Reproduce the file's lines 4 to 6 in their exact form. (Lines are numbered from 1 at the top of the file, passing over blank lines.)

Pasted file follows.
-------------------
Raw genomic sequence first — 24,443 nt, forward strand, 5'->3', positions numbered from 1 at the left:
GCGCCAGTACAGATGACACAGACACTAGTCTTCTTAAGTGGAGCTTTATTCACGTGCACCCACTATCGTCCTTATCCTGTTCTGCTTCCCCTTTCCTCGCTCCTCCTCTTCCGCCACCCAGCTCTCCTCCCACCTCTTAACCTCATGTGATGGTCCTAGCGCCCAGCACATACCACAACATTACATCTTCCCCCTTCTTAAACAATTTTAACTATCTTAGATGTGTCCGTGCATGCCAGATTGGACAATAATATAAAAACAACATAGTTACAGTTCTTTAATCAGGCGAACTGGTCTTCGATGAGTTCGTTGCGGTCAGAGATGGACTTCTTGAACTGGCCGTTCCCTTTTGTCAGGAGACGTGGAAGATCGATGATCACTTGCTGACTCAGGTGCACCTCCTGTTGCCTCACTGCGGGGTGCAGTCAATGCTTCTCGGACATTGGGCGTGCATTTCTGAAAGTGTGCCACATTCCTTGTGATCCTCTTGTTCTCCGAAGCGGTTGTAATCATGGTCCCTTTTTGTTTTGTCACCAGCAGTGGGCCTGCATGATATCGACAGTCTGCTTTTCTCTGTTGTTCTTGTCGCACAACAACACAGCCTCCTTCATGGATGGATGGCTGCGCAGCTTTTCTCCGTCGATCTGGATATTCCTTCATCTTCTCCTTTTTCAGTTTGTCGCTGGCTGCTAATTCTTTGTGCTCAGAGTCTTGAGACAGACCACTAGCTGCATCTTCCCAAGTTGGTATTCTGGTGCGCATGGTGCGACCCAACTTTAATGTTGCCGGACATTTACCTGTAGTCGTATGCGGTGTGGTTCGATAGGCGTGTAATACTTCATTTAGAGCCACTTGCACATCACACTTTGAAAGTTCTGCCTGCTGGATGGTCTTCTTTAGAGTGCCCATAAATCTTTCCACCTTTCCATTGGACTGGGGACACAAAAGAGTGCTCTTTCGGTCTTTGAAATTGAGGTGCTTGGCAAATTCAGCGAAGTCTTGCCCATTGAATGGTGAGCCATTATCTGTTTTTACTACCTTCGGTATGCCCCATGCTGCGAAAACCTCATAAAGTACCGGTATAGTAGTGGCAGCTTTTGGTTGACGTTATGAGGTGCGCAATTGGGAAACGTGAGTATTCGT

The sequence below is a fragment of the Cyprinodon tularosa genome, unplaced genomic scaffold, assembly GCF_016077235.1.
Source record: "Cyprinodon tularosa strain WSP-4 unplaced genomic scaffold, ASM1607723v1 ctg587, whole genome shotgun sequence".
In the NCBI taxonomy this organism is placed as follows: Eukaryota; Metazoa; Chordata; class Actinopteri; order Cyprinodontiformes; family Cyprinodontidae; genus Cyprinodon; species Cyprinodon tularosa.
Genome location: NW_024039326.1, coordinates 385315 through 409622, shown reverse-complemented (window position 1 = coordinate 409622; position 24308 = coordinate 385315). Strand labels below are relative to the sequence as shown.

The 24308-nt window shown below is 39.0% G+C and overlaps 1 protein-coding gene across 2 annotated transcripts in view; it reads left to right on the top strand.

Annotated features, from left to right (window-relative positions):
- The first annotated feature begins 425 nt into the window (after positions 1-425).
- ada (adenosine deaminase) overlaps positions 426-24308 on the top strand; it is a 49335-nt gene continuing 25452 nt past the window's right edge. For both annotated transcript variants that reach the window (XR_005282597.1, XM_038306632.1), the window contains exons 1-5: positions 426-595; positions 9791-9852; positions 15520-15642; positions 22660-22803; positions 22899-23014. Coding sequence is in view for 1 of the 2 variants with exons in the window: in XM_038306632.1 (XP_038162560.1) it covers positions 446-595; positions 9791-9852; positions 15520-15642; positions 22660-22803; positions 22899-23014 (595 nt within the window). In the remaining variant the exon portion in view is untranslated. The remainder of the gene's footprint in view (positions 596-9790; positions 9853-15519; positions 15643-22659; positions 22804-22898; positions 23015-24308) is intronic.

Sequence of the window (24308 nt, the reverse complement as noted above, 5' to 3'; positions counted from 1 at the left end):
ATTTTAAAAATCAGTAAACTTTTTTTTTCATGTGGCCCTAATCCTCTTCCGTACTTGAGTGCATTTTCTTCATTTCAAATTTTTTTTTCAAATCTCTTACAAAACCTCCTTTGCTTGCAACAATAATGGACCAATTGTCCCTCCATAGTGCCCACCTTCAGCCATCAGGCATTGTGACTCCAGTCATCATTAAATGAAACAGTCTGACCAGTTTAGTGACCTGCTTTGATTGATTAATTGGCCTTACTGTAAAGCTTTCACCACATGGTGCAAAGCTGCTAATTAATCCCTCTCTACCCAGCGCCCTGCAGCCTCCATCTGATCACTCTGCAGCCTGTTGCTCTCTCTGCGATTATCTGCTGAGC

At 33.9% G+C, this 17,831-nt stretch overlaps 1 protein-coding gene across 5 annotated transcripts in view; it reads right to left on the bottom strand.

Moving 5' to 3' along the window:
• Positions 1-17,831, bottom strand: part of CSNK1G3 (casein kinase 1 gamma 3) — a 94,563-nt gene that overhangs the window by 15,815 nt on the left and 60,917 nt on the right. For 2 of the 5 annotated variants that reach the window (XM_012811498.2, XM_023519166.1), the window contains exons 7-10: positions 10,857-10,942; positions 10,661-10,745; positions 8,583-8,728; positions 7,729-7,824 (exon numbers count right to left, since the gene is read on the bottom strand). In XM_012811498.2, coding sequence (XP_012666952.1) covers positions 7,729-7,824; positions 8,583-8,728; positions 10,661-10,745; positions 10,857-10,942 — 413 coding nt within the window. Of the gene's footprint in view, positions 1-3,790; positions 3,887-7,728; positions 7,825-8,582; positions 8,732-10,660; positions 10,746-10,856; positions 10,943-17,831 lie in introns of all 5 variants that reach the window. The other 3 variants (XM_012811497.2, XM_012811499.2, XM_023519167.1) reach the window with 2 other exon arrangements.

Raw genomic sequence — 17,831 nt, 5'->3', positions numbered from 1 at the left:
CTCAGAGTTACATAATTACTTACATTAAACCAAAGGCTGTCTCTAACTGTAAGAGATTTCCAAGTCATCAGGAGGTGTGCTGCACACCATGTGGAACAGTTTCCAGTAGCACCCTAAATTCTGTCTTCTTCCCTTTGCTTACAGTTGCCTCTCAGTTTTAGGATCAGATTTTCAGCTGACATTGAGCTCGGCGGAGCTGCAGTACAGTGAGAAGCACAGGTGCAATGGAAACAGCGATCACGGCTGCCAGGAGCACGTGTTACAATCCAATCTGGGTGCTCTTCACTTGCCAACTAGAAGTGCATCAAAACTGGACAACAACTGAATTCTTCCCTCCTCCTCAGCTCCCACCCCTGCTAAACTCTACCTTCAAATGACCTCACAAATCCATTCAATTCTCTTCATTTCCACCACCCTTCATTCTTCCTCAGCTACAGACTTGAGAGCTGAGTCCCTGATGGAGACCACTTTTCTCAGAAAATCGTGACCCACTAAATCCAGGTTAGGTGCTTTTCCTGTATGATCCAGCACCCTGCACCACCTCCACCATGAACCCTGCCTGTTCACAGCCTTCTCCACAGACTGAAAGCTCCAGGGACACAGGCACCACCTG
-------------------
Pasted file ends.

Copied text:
Source record: "Cyprinodon tularosa strain WSP-4 unplaced genomic scaffold, ASM1607723v1 ctg587, whole genome shotgun sequence".
In the NCBI taxonomy this organism is placed as follows: Eukaryota; Metazoa; Chordata; class Actinopteri; order Cyprinodontiformes; family Cyprinodontidae; genus Cyprinodon; species Cyprinodon tularosa.
Genome location: NW_024039326.1, coordinates 385315 through 409622, shown reverse-complemented (window position 1 = coordinate 409622; position 24308 = coordinate 385315). Strand labels below are relative to the sequence as shown.